Concurrency is a concept similar to parallelism. Both involve executing programs on threads, and as parallelism is based on concurrency, they are sometimes confused with each other.
The following are the differences between parallelism and concurrency:
The main purpose of parallelism is to take advantage of microprocessor cores to improve the performance of programs. Concurrency on the other hand, is a concept that may be needed even in a single-core environment. Concurrency is about making a program run on more than one thread at a time. An example of a concurrent program would be a server program that is responding to requests of more than one client at the same time.
In parallelism, tasks are independent from each other. In fact, it would be a bug if they did depend on results of other tasks that are running at the same time. In concurrency, it is normal for threads to depend on results of other threads.
Although both programming models use operating system threads, in parallelism threads are encapsulated by the concept of task. Concurrency makes use of threads explicitly.
Parallelism is easy to use, and as long as tasks are independent it is easy to produce programs that work correctly. Concurrency is easy only when it is based on message passing. It is very difficult to write correct concurrent programs if they are based on the traditional model of concurrency that involves lock-based data sharing.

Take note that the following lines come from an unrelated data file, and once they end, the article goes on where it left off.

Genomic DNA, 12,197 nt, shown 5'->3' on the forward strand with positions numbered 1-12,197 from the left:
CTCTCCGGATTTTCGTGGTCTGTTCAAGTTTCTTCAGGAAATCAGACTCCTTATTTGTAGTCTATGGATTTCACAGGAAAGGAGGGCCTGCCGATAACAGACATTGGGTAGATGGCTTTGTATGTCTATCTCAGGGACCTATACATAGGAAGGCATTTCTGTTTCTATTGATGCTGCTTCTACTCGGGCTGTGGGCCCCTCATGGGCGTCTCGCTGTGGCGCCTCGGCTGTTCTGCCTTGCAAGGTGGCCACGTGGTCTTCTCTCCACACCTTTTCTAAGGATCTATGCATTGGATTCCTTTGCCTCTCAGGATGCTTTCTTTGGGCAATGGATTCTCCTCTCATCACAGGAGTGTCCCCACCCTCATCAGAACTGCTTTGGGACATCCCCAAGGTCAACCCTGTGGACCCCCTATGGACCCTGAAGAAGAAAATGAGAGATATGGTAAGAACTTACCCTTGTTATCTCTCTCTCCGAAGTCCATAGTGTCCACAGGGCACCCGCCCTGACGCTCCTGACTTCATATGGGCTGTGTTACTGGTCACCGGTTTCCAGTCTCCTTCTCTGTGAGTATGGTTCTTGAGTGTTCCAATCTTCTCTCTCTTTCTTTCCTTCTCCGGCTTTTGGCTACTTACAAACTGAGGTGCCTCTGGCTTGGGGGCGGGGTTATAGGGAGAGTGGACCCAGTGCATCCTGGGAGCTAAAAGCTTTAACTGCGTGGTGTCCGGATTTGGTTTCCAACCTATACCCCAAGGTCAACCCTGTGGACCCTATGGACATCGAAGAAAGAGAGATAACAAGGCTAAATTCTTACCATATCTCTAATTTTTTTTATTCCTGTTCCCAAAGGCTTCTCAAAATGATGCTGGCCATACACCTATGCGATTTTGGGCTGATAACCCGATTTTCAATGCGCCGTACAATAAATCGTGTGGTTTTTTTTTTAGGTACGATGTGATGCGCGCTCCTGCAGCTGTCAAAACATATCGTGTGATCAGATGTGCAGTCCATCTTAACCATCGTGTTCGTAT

D supports both models of concurrency: message passing and data sharing. We will cover message passing in this chapter and data sharing in the next chapter.
Operating systems execute programs as work units called threads. D programs start executing with
main() on a thread that has been assigned to that program by the operating system. All of the operations of the program are normally executed on that thread. The program is free to start other threads to be able to work on multiple tasks at the same time. In fact, tasks that have been covered in the previous chapter are based on threads that are started automatically by
The operating system can pause threads at unpredictable times for unpredictable durations. As a result, even operations as simple as incrementing a variable may be paused mid operation:
The operation above involves three steps: reading the value of the variable, incrementing the value, and assigning the new value back to the variable. The thread may be paused at any point between these steps to be continued after an unpredictable time.